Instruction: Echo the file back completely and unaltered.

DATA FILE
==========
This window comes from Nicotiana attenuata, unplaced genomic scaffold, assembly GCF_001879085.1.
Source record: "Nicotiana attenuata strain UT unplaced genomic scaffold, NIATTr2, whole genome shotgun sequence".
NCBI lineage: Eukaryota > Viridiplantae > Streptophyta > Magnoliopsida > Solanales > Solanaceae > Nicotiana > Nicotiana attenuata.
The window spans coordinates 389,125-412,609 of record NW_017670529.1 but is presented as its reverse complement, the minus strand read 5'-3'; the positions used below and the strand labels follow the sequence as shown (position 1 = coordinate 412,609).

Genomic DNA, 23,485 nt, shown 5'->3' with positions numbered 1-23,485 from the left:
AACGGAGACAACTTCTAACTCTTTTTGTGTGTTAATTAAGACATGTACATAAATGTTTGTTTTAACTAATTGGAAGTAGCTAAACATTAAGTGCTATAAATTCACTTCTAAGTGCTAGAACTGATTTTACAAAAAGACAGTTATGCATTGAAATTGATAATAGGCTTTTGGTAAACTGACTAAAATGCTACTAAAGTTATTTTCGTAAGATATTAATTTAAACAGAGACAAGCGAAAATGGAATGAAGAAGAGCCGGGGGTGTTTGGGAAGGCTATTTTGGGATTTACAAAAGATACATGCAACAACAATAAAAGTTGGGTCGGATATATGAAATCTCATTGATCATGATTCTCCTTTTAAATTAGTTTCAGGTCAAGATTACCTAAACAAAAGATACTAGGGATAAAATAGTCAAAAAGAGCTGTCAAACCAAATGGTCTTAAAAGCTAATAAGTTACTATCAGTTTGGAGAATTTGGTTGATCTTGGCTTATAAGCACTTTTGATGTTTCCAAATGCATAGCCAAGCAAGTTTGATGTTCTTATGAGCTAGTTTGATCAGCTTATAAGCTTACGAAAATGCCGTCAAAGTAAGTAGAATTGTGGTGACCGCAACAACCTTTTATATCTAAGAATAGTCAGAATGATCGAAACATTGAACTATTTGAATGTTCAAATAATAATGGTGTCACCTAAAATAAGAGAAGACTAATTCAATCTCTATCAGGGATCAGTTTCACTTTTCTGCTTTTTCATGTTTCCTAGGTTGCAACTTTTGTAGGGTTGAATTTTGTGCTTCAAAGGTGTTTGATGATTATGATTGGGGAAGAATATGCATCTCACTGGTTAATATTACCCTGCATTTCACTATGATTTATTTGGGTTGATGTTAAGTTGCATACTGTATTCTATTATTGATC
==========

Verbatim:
This window comes from Nicotiana attenuata, unplaced genomic scaffold, assembly GCF_001879085.1.
Source record: "Nicotiana attenuata strain UT unplaced genomic scaffold, NIATTr2, whole genome shotgun sequence".
NCBI lineage: Eukaryota > Viridiplantae > Streptophyta > Magnoliopsida > Solanales > Solanaceae > Nicotiana > Nicotiana attenuata.
The window spans coordinates 389,125-412,609 of record NW_017670529.1 but is presented as its reverse complement, the minus strand read 5'-3'; the positions used below and the strand labels follow the sequence as shown (position 1 = coordinate 412,609).

Genomic DNA, 23,485 nt, shown 5'->3' with positions numbered 1-23,485 from the left:
AACGGAGACAACTTCTAACTCTTTTTGTGTGTTAATTAAGACATGTACATAAATGTTTGTTTTAACTAATTGGAAGTAGCTAAACATTAAGTGCTATAAATTCACTTCTAAGTGCTAGAACTGATTTTACAAAAAGACAGTTATGCATTGAAATTGATAATAGGCTTTTGGTAAACTGACTAAAATGCTACTAAAGTTATTTTCGTAAGATATTAATTTAAACAGAGACAAGCGAAAATGGAATGAAGAAGAGCCGGGGGTGTTTGGGAAGGCTATTTTGGGATTTACAAAAGATACATGCAACAACAATAAAAGTTGGGTCGGATATATGAAATCTCATTGATCATGATTCTCCTTTTAAATTAGTTTCAGGTCAAGATTACCTAAACAAAAGATACTAGGGATAAAATAGTCAAAAAGAGCTGTCAAACCAAATGGTCTTAAAAGCTAATAAGTTACTATCAGTTTGGAGAATTTGGTTGATCTTGGCTTATAAGCACTTTTGATGTTTCCAAATGCATAGCCAAGCAAGTTTGATGTTCTTATGAGCTAGTTTGATCAGCTTATAAGCTTACGAAAATGCCGTCAAAGTAAGTAGAATTGTGGTGACCGCAACAACCTTTTATATCTAAGAATAGTCAGAATGATCGAAACATTGAACTATTTGAATGTTCAAATAATAATGGTGTCACCTAAAATAAGAGAAGACTAATTCAATCTCTATCAGGGATCAGTTTCACTTTTCTGCTTTTTCATGTTTCCTAGGTTGCAACTTTTGTAGGGTTGAATTTTGTGCTTCAAAGGTGTTTGATGATTATGATTGGGGAAGAATATGCATCTCACTGGTTAATATTACCCTGCATTTCACTATGATTTATTTGGGTTGATGTTAAGTTGCATACTGTATTCTATTATTGATC